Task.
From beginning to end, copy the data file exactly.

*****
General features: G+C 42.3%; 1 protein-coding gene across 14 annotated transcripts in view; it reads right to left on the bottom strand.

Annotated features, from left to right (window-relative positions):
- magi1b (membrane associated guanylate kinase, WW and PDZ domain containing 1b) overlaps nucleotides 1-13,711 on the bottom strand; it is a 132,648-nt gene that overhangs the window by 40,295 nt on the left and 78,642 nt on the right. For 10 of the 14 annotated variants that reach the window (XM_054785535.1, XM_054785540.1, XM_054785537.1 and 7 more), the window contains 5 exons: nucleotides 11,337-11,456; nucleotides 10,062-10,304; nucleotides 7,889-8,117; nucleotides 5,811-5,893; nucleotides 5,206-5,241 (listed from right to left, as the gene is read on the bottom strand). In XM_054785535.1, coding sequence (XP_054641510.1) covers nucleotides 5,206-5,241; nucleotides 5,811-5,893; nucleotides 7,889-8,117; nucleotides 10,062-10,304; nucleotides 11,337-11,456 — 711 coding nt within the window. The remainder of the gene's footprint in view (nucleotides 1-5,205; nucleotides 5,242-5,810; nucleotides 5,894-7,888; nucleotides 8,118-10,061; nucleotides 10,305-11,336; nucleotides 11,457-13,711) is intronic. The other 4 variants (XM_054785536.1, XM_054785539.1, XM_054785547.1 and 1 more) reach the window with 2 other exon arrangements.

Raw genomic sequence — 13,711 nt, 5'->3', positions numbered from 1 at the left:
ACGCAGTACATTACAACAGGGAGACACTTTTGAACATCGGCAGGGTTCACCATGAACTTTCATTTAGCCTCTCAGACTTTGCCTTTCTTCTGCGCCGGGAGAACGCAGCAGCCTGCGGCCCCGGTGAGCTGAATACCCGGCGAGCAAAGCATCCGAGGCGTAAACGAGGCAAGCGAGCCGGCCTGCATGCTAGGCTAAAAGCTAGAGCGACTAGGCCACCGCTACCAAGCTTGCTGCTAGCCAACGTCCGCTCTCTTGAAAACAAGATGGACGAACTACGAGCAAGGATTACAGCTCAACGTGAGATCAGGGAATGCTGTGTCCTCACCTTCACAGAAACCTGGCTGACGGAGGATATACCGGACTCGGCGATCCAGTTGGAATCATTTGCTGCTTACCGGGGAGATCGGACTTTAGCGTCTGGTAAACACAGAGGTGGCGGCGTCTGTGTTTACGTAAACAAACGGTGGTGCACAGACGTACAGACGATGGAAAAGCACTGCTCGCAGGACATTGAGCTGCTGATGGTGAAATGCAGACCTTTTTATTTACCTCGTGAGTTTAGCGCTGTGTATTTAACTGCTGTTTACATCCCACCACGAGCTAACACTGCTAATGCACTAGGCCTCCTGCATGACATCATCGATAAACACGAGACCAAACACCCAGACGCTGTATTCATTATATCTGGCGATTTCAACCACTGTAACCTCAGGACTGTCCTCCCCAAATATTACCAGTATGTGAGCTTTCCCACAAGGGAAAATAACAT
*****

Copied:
General features: G+C 42.3%; 1 protein-coding gene across 14 annotated transcripts in view; it reads right to left on the bottom strand.

Annotated features, from left to right (window-relative positions):
- magi1b (membrane associated guanylate kinase, WW and PDZ domain containing 1b) overlaps nucleotides 1-13,711 on the bottom strand; it is a 132,648-nt gene that overhangs the window by 40,295 nt on the left and 78,642 nt on the right. For 10 of the 14 annotated variants that reach the window (XM_054785535.1, XM_054785540.1, XM_054785537.1 and 7 more), the window contains 5 exons: nucleotides 11,337-11,456; nucleotides 10,062-10,304; nucleotides 7,889-8,117; nucleotides 5,811-5,893; nucleotides 5,206-5,241 (listed from right to left, as the gene is read on the bottom strand). In XM_054785535.1, coding sequence (XP_054641510.1) covers nucleotides 5,206-5,241; nucleotides 5,811-5,893; nucleotides 7,889-8,117; nucleotides 10,062-10,304; nucleotides 11,337-11,456 — 711 coding nt within the window. The remainder of the gene's footprint in view (nucleotides 1-5,205; nucleotides 5,242-5,810; nucleotides 5,894-7,888; nucleotides 8,118-10,061; nucleotides 10,305-11,336; nucleotides 11,457-13,711) is intronic. The other 4 variants (XM_054785536.1, XM_054785539.1, XM_054785547.1 and 1 more) reach the window with 2 other exon arrangements.

Raw genomic sequence — 13,711 nt, 5'->3', positions numbered from 1 at the left:
ACGCAGTACATTACAACAGGGAGACACTTTTGAACATCGGCAGGGTTCACCATGAACTTTCATTTAGCCTCTCAGACTTTGCCTTTCTTCTGCGCCGGGAGAACGCAGCAGCCTGCGGCCCCGGTGAGCTGAATACCCGGCGAGCAAAGCATCCGAGGCGTAAACGAGGCAAGCGAGCCGGCCTGCATGCTAGGCTAAAAGCTAGAGCGACTAGGCCACCGCTACCAAGCTTGCTGCTAGCCAACGTCCGCTCTCTTGAAAACAAGATGGACGAACTACGAGCAAGGATTACAGCTCAACGTGAGATCAGGGAATGCTGTGTCCTCACCTTCACAGAAACCTGGCTGACGGAGGATATACCGGACTCGGCGATCCAGTTGGAATCATTTGCTGCTTACCGGGGAGATCGGACTTTAGCGTCTGGTAAACACAGAGGTGGCGGCGTCTGTGTTTACGTAAACAAACGGTGGTGCACAGACGTACAGACGATGGAAAAGCACTGCTCGCAGGACATTGAGCTGCTGATGGTGAAATGCAGACCTTTTTATTTACCTCGTGAGTTTAGCGCTGTGTATTTAACTGCTGTTTACATCCCACCACGAGCTAACACTGCTAATGCACTAGGCCTCCTGCATGACATCATCGATAAACACGAGACCAAACACCCAGACGCTGTATTCATTATATCTGGCGATTTCAACCACTGTAACCTCAGGACTGTCCTCCCCAAATATTACCAGTATGTGAGCTTTCCCACAAGGGAAAATAACAT